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The Filson Field Satchel: A Briefcase Worthy of Atticus Finch

Wilson Field Satchel

Harper Lee recently released another book about the characters she immortalized in To Kill a Mockingbird, a work entitled Go Set a Watchman. Reportedly, the feisty octogenarian gets a bit put out when the new book is called a sequel. Even though it chronicles events that take place twenty years after Mockingbird, Harper prefers to call it the “parent of Mockingbird” since the manuscript was actually written before her other legendary work about racism and tolerance set in the Depression-era South.

I already had a pin stuck in the editorial planning board for a post on the Filson Field Satchel. That post idea got moved to the head of the line when I heard the news about the new Harper Lee book. You see, that’s because the Filson satchel is the closest, highest quality match you are likely to find to the dark brown satchel-style briefcase Gregory Peck-as-Atticus Finch used in the 1962 screen adaptation of Mockingbird.

The original bag on the table in front of Gregory Peck.

Go Set a Watchman sold over a million copies in its first week of release, which officially makes it successful and kind of a big deal in the publishing world—even if it hadn’t been a follow-up to a beloved classic. We’ll leave the controversy of its publication, and whether the “new” and flawed Atticus will diminish the high regard nearly everyone holds for the original Atticus, to The New York Times and others.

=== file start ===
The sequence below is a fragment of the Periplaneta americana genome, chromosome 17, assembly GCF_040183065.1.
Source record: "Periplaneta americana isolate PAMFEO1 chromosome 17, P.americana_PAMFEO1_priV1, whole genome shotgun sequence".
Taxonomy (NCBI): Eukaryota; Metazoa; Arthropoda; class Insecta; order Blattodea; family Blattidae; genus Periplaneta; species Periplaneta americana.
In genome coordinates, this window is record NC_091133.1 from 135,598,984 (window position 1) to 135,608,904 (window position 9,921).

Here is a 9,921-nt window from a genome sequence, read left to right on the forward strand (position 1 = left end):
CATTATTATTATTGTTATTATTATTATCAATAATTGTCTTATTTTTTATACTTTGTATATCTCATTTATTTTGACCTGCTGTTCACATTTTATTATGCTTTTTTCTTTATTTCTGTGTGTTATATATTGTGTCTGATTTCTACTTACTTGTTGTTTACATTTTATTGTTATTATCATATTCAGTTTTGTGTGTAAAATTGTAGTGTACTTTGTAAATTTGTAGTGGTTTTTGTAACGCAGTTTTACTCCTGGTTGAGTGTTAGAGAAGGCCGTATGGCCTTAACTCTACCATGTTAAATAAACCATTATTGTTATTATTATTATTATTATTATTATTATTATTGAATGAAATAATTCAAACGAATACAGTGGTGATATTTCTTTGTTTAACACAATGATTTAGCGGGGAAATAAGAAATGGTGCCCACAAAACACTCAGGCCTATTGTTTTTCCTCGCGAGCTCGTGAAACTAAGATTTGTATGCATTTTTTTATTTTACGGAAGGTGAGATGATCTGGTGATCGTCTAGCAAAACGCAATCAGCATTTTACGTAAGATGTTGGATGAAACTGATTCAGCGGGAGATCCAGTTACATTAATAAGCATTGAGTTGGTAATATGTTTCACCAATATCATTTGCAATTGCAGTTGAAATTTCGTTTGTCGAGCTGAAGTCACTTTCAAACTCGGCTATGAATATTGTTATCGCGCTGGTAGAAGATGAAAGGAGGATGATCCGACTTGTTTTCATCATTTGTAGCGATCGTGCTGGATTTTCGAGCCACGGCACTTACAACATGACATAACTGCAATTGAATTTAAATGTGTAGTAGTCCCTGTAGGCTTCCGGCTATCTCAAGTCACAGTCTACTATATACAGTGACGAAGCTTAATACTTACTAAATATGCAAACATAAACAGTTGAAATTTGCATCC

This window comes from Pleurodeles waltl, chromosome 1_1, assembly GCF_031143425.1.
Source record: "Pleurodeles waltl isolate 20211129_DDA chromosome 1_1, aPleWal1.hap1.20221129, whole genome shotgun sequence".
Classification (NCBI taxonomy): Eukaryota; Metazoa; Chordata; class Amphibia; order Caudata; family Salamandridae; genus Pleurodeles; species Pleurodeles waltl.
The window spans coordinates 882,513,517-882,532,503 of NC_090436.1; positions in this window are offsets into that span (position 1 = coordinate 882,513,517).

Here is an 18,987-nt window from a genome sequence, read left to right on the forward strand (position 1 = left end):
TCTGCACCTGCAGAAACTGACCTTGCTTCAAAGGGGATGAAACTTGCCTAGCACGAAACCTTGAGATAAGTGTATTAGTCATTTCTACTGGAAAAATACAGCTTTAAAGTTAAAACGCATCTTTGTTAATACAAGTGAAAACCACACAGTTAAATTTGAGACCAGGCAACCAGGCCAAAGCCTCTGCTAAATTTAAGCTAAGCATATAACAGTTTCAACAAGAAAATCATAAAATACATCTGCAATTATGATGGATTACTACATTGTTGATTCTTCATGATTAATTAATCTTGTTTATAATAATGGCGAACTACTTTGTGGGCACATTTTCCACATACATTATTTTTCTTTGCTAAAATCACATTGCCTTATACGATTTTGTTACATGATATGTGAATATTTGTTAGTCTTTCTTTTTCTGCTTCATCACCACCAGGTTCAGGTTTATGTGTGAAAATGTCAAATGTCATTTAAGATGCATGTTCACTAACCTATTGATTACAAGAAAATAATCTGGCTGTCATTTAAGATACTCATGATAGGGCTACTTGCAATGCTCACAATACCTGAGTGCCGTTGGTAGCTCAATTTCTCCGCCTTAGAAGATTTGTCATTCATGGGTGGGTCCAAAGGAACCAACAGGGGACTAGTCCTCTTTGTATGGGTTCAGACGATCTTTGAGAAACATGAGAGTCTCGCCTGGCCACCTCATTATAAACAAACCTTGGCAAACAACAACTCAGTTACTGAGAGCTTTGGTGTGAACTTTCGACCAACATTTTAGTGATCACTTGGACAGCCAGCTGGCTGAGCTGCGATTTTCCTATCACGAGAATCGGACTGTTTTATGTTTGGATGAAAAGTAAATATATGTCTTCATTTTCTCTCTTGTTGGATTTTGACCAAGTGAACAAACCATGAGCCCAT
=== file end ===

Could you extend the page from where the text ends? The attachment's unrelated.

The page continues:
Why We Love the Filson

Field Satchels are still lovingly made in Filson’s Seattle factory with stiff, vegetable tanned bridle leather. Bridle leather is made through a time consuming process that produces a very high quality, thick hide that’s meant to last and take plenty of abuse. It doesn’t come cheap.

You can spend less, and yes, you can definitely spend more on a briefcase. I love the English-made SAB (Swaine Adeney Brigg) bags. They are absolutely first-rate in the quality department. And they should be since one of their satchels is about three times the cost of the Filson.

And I would love to someday have something truly decadent like an alligator Hermes Sac a Depeches, like the one JFK had— if I ever win the lottery. A basic Sac a Depeches in cocoa Togo calfskin is $8,450.

So, I would imagine one made from alligator runs…quite a bit more.

Still, dollar for dollar, the pricey but still reasonable Filson gets the job done. It’s also a lot more in line with what a guy like Atticus Finch might use. Hard to imagine a dignified, cash-poor country attorney like (the original, saintly) Atticus sporting a bag that costs thousands to court…even if he could.

Below are a couple of photos of my own Filson—it’s circa ten years old and is just getting better with age. Note it has the older, second generation English Cheney lock. Thank you, eBay! There have been at least three different locks used on Filson satchels over the years as far as I can tell.

Some aficionados prefer the second one like mine to the first and third versions. The first models were secured to the leather satchel’s flap with one rivet, the second ones with two. The newest, third models use pins instead of rivets to secure the lock. And no, sorry, my second model isn’t for sale.

Filson’s customer service is legendary, so I wouldn’t hesitate to pull the trigger on the current model. If there is ever a problem with a Cheney lock coming loose, I’m sure they would make it good.

Oh, and I never use the shoulder strap. Nice as it is. Atticus didn't have a shoulder strap on his, so…

Filson says their satchels take about ten years to break in and that’s probably about right. There is an old school charm and dignity to it that, along with its bulletproof durability, makes me smile every time I pick up the darned (heavy) thing.

It’s beautiful, yet sturdy and unpretentious and ultimately it’s the quality that is reassuring …kind of like (the original) Atticus Finch himself.

Not bad for a bag.

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